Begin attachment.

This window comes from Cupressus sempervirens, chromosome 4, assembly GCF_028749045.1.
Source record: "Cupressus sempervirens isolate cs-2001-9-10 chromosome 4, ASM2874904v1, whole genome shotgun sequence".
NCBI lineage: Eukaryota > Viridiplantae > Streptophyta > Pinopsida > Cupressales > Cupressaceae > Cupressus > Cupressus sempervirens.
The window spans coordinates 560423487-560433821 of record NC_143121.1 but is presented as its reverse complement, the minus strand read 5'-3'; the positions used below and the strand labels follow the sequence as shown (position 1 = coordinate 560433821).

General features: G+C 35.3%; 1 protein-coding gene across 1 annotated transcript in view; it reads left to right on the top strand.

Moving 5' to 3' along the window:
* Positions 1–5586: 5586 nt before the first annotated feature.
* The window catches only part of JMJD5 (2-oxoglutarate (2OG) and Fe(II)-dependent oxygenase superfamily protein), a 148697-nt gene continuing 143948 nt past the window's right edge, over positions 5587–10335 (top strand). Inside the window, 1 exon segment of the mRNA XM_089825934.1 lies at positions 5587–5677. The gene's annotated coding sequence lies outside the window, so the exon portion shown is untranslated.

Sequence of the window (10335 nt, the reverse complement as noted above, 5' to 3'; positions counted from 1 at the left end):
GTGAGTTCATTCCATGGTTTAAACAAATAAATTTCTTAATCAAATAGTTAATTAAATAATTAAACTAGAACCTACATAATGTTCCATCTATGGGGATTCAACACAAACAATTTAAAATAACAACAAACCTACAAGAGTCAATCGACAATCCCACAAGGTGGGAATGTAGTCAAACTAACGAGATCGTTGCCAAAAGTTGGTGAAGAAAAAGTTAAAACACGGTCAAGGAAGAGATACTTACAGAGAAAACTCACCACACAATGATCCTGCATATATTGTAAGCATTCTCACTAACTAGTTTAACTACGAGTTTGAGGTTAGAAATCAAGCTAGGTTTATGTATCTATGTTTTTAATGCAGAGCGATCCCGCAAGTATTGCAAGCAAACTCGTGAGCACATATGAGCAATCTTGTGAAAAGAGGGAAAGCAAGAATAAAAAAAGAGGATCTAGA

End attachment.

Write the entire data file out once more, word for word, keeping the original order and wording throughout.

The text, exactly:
This window comes from Cupressus sempervirens, chromosome 4, assembly GCF_028749045.1.
Source record: "Cupressus sempervirens isolate cs-2001-9-10 chromosome 4, ASM2874904v1, whole genome shotgun sequence".
NCBI lineage: Eukaryota > Viridiplantae > Streptophyta > Pinopsida > Cupressales > Cupressaceae > Cupressus > Cupressus sempervirens.
The window spans coordinates 560423487-560433821 of record NC_143121.1 but is presented as its reverse complement, the minus strand read 5'-3'; the positions used below and the strand labels follow the sequence as shown (position 1 = coordinate 560433821).

General features: G+C 35.3%; 1 protein-coding gene across 1 annotated transcript in view; it reads left to right on the top strand.

Moving 5' to 3' along the window:
* Positions 1–5586: 5586 nt before the first annotated feature.
* The window catches only part of JMJD5 (2-oxoglutarate (2OG) and Fe(II)-dependent oxygenase superfamily protein), a 148697-nt gene continuing 143948 nt past the window's right edge, over positions 5587–10335 (top strand). Inside the window, 1 exon segment of the mRNA XM_089825934.1 lies at positions 5587–5677. The gene's annotated coding sequence lies outside the window, so the exon portion shown is untranslated.

Sequence of the window (10335 nt, the reverse complement as noted above, 5' to 3'; positions counted from 1 at the left end):
GTGAGTTCATTCCATGGTTTAAACAAATAAATTTCTTAATCAAATAGTTAATTAAATAATTAAACTAGAACCTACATAATGTTCCATCTATGGGGATTCAACACAAACAATTTAAAATAACAACAAACCTACAAGAGTCAATCGACAATCCCACAAGGTGGGAATGTAGTCAAACTAACGAGATCGTTGCCAAAAGTTGGTGAAGAAAAAGTTAAAACACGGTCAAGGAAGAGATACTTACAGAGAAAACTCACCACACAATGATCCTGCATATATTGTAAGCATTCTCACTAACTAGTTTAACTACGAGTTTGAGGTTAGAAATCAAGCTAGGTTTATGTATCTATGTTTTTAATGCAGAGCGATCCCGCAAGTATTGCAAGCAAACTCGTGAGCACATATGAGCAATCTTGTGAAAAGAGGGAAAGCAAGAATAAAAAAAGAGGATCTAGA